Emerging Governance Architectures in Global Health: Do Metagovernance Norms Explain Inter-Organisational Convergence?

Open Access Journal | ISSN: 2183-2463

Article | Open Access

Emerging Governance Architectures in Global Health: Do Metagovernance Norms Explain Inter-Organisational Convergence?


  • Anna Holzscheiter Department of Political and Social Sciences, Freie Universität Berlin, Germany, Junior Research Group Governance for Global Health, Freie Universität Berlin, Germany, and WZB Berlin Social Science Center, Germany
  • Thurid Bahr Department of Political and Social Sciences, Freie Universität Berlin, Germany, Junior Research Group Governance for Global Health, Freie Universität Berlin, Germany, and WZB Berlin Social Science Center, Germany
  • Laura Pantzerhielm Junior Research Group Governance for Global Health, Freie Universität Berlin, Germany, and WZB Berlin Social Science Center, Germany


Full Text   PDF (free download)
Views: 2775 | Downloads: 1795


Abstract:  This paper proposes a theoretical account of institutional transformation and the emergence of order in global inter-organisational relations, which is centred on the concept of “metagovernance”. It does so by theorising on the advent of governance architectures in global health governance—relationships between international organisations (IOs) in this field that are stable over time. Global health governance is routinely portrayed as an exceptionally fragmented field of international cooperation with a perceived lack of synergy and choreography between international and transnational organisations. However, our paper starts from the observation that there are also movements of convergence between international organisations. We seek to explain these by looking at the effects of international norms that define good global governance as orderly and harmonised global governance. We conceptualize such norms as “metagovernance norms” that are enacted in reflexive practices which govern and order the relationships between international organisations. Empirically, this paper traces changing interactions and institutional arrangements between IOs (World Health Organization; World Bank; Gavi, the Vaccine Alliance; and the Global Fund to Fight AIDS, Tuberculosis and Malaria) in global health governance since the late 1940s and shows how patterns therein reflect and (re)produce broader discursive perceptions of what “health” is about and how the governance thereof ought to be organised.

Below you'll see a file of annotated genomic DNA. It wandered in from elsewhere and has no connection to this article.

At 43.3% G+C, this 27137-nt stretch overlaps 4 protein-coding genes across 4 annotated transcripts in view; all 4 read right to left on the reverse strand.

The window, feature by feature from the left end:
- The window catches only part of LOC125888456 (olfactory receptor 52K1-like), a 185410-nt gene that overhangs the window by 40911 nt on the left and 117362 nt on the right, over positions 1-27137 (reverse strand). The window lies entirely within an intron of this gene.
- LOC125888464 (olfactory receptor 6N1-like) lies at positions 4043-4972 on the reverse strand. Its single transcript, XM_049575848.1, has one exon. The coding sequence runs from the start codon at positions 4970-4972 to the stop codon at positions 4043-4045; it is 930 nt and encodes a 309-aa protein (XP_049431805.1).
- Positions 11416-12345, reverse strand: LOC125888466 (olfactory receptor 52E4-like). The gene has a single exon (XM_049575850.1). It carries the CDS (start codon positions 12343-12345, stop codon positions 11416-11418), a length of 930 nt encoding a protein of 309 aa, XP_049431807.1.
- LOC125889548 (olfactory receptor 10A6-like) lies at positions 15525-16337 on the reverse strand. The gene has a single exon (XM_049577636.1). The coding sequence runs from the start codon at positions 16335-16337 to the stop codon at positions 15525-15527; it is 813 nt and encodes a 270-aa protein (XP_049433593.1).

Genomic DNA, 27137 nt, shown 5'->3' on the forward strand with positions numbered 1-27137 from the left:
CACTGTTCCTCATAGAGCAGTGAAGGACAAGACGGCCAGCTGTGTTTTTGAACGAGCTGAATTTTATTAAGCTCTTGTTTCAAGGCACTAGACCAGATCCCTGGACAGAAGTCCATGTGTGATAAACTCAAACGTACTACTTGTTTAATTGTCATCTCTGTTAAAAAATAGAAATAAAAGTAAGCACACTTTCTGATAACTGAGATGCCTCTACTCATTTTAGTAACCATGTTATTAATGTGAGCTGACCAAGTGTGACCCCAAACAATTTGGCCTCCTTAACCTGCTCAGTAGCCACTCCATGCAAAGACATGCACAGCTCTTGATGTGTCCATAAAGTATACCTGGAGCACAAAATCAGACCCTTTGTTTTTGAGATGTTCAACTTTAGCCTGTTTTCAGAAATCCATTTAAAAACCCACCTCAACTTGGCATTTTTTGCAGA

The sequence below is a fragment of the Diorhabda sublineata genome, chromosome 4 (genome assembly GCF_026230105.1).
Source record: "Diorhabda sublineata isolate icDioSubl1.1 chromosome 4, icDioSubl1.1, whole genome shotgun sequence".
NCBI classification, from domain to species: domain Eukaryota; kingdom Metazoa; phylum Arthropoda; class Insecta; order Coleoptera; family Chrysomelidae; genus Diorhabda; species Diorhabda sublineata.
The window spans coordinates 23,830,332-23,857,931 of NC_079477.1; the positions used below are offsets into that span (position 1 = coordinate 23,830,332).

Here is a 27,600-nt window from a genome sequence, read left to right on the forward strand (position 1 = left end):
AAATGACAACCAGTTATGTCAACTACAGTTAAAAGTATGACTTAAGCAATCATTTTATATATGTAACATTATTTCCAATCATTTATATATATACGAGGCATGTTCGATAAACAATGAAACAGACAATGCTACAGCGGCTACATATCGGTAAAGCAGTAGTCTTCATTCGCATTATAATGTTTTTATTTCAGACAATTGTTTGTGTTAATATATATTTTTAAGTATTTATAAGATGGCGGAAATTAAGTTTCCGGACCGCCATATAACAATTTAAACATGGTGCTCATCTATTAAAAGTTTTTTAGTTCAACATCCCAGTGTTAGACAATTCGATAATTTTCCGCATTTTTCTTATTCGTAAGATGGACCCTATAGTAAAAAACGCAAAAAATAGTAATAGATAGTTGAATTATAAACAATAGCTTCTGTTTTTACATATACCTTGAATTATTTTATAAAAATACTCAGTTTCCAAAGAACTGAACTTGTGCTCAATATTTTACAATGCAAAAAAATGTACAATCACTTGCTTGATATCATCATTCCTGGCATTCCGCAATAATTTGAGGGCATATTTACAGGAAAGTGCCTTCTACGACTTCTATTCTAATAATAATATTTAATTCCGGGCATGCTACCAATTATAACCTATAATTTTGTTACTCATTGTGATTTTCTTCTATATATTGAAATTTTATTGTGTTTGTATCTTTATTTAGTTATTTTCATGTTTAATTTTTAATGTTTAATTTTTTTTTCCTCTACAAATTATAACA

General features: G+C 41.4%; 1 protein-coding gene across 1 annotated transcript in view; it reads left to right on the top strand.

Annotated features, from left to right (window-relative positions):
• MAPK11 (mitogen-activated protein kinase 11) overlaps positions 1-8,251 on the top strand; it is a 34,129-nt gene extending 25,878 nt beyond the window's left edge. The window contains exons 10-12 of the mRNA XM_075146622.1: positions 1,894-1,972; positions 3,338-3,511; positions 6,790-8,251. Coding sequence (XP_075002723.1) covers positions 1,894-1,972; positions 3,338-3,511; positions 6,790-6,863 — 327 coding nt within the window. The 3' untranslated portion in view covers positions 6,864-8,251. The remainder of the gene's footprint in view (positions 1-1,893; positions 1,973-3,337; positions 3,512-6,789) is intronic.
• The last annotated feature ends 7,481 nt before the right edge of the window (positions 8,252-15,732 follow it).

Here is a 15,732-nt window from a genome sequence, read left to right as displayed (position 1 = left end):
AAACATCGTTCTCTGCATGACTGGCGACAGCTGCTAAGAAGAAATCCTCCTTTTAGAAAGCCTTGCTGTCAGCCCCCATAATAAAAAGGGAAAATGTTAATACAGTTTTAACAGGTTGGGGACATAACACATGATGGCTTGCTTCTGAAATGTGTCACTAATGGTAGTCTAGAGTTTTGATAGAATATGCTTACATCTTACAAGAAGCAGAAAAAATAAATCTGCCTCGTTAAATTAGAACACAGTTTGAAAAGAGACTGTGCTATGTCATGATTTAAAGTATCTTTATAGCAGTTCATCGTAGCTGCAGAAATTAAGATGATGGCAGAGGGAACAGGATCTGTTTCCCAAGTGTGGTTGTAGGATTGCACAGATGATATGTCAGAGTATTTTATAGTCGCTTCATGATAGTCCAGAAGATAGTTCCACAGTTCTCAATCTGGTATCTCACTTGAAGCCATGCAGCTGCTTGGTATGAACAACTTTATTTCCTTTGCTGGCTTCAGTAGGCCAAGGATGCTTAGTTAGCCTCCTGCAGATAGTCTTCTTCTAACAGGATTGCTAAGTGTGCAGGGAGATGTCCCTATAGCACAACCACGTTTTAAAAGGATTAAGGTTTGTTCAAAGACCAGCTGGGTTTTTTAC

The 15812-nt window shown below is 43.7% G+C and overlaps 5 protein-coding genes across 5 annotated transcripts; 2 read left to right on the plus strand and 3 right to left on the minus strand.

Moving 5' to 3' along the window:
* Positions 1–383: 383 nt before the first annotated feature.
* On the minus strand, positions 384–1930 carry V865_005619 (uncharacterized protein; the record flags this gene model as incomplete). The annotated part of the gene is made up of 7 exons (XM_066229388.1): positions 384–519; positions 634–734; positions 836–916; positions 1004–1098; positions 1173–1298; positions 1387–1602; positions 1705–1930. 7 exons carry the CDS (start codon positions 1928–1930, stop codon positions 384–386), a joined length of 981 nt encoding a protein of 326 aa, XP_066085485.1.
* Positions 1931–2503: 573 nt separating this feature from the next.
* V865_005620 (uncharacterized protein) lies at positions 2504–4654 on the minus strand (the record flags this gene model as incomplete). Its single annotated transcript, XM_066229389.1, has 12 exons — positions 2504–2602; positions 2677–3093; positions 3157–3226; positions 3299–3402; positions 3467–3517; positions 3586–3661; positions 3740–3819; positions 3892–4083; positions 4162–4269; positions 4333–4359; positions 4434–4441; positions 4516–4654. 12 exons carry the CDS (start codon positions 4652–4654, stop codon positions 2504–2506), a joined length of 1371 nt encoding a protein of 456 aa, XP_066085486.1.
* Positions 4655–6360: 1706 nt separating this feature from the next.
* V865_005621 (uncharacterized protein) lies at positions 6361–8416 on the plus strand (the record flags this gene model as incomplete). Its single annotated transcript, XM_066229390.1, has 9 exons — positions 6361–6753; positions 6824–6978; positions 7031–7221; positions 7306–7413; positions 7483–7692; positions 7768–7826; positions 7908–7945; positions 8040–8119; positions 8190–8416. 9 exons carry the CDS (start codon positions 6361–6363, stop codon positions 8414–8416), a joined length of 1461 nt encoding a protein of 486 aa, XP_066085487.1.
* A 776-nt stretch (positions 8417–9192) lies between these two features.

Keywords:  discourses; global health; international organisations; metagovernance; norms

Published:   11 August 2016


DOI: https://doi.org/10.17645/pag.v4i3.566


© Anna Holzscheiter, Thurid Bahr, Laura Pantzerhielm. This is an open access article distributed under the terms of the Creative Commons Attribution 4.0 license (http://creativecommons.org/licenses/by/4.0), which permits any use, distribution, and reproduction of the work without further permission provided the original author(s) and source are credited.